On the flip side, SBC argued that in order to satisfy the “knowingly” component under the FCA, Nelson must offer proof of SBC’s intention to defraud the government out of subsidies upon the execution of the PPA.  The Seventh Circuit relied on its prior decision in United States ex rel. Main v. Oakland City Univ., 426 F.3d 914 (7th Cir. 2005), where it concluded that “a PPA entered into by an institution qualified as a false record under the FCA where the promises of future compliance it contained were false when the parties entered into the agreement.”  Id. at 916.

However, in Nelson’s case the Seventh Circuit did not embrace the implied certification theory, finding that Nelson failed to present any evidence to prove that SBC entered into the PPA in bad faith.  The Seventh Circuit is less liberal in its interpretation of the doctrine stating, “fraud requires more than a breach of promise: fraud entails making a false representation, such as a statement that the speaker will do something it plans not to do.”

To read the full opinion of the Seventh Circuit in United States v. Sanford-Brown, Limited, No. 14-2506 (7th Cir. June 8, 2015), click here.


What are your thoughts on the implied certification doctrine?  Do you think FCA liability and whistleblower protections should extend to implicit false statements?

Contact Health Law Attorneys Experienced with Qui Tam or Whistleblower Cases.

Attorneys with The Health Law Firm also represent health care professionals and health facilities in qui tam or whistleblower cases both in defending such claims and in bringing such claims.  We have developed relationships with recognized experts in health care accounting, health care financing, utilization review, medical review, filling, coding, and other services that assist us in such matters.  We have represented doctors, nurses and others as relators in bringing qui tam or whistleblower cases, as well.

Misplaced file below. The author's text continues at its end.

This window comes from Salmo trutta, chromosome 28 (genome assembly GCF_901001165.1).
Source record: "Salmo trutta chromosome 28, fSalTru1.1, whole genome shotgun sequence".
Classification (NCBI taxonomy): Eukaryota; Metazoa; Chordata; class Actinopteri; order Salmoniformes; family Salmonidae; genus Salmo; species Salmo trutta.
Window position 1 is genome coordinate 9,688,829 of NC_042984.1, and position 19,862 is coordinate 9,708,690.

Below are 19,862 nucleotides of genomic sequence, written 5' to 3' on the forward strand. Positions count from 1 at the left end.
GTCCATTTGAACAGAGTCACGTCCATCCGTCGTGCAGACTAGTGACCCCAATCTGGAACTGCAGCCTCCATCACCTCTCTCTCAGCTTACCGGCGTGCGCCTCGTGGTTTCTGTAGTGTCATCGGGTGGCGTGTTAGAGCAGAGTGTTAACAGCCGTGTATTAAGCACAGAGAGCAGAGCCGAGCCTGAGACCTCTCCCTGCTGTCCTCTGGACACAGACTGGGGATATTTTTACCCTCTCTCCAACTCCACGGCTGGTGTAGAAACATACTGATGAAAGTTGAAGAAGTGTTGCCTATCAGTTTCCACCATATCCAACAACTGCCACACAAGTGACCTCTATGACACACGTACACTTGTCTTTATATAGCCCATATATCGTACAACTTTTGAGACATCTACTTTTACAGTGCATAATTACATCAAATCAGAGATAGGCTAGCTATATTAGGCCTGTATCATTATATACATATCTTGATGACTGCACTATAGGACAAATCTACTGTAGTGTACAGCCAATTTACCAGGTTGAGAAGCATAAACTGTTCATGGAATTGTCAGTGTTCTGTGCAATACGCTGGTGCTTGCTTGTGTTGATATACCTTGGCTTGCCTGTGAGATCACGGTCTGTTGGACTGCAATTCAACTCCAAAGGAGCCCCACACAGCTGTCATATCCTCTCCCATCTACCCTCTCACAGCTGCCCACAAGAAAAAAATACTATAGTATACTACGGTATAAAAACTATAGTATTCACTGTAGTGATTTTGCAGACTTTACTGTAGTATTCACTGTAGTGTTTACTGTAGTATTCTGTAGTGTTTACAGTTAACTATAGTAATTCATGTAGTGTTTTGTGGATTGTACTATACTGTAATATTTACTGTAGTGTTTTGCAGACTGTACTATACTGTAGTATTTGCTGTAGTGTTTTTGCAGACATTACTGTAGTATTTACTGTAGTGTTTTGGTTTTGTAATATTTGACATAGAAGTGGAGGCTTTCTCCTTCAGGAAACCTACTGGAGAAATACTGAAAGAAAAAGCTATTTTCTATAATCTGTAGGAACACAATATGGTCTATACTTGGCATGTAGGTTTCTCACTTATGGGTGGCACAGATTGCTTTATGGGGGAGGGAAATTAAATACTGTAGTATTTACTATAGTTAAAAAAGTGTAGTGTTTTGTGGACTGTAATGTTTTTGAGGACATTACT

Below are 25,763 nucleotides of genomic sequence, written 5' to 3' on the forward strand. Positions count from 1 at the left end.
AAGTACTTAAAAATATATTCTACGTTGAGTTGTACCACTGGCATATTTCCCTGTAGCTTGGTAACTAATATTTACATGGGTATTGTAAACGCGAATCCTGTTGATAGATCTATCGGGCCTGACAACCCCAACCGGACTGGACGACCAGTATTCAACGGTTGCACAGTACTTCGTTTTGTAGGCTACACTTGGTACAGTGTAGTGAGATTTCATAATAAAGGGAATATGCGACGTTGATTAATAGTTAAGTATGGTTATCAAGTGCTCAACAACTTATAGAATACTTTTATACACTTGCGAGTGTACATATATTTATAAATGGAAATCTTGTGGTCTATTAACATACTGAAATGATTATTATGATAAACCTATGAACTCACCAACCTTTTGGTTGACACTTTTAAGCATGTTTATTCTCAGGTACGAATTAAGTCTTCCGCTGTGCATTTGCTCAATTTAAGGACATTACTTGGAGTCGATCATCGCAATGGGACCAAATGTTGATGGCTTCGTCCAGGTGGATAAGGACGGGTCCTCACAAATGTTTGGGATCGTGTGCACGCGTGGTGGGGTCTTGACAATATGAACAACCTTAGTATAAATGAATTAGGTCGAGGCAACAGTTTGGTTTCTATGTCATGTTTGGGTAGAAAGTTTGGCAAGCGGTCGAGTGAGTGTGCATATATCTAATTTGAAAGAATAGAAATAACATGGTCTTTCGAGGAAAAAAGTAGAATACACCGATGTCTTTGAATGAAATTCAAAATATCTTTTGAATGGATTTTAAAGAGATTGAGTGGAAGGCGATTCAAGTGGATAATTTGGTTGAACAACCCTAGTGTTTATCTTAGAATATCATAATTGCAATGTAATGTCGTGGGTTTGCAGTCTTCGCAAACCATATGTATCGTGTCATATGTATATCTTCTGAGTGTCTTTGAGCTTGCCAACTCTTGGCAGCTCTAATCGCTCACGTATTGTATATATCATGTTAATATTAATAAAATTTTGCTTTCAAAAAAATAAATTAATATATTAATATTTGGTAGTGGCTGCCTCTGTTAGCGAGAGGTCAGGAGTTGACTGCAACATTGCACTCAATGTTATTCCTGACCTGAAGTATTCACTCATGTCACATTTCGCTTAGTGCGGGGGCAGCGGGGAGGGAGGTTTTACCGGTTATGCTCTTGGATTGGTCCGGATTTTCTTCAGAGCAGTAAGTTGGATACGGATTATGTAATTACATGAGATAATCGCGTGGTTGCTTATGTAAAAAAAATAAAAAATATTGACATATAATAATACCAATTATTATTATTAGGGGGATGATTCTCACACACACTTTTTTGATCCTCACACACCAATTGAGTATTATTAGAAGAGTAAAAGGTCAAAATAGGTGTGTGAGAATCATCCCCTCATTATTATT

To contact The Health Law Firm, please call (407) 331-6620 and visit our website at


United States ex rel. Badr v. Triple Canopy, Inc., Nos. 13-2190, 13-2191 (4th Cir. Jan. 8, 2015).

United States v. Sanford-Brown, Limited, No. 14-2506 (7th Cir. June 8, 2015).

Young et al. v. CHS Middle East LLC, No. 13-2342 (4th Cir. May 27, 2015).

Fischler, Jacob.  “Nurses Say Whistleblowing Activity at Iraq Base Protected.”  Law360.  Portfolio Media Inc.: 8 Jan. 2016.  Web.  11 Jan. 2016.

Overley, Jeff.  “Nurses’ Whistleblowing Protected Under FCA, 4th Circ. Says.”  Law360.  Portfolio Media Inc.: 27 May 2015.  Web.  11 Jan. 2016.

About the Author: George F. Indest III, J.D., M.P.A., LL.M., is Board Certified by The Florida Bar in Health Law.  He is the President and Managing Partner of The Health Law Firm, which has a national practice.  Its main office is in the Orlando, Florida area. The Health Law Firm, 1101 Douglas Ave., Altamonte Springs, FL 32714, Phone: (407) 331-6620.

KeyWords: Florida health attorney, qui tam lawyer, health law attorney, Florida health lawyer, The Health Law Firm, health law defense lawyer, health care fraud attorney, whistleblower attorney, False Claims Act (FCA) defense lawyer, FCA attorney, government health care fraud, health fraud and abuse allegations, health fraud attorney, FCA legal representation, relator attorney, qui tam attorney, relief from retaliation by employer, legal representation for retaliatory claims, FCA retaliation, wrongful termination attorney, FCA employee investigation, implied certification doctrine, implicit false statements theory, government health contractor attorney, noncompliance with contractual terms, Title IV restrictions attorney, FCA liability determination, employee protected activity under FCA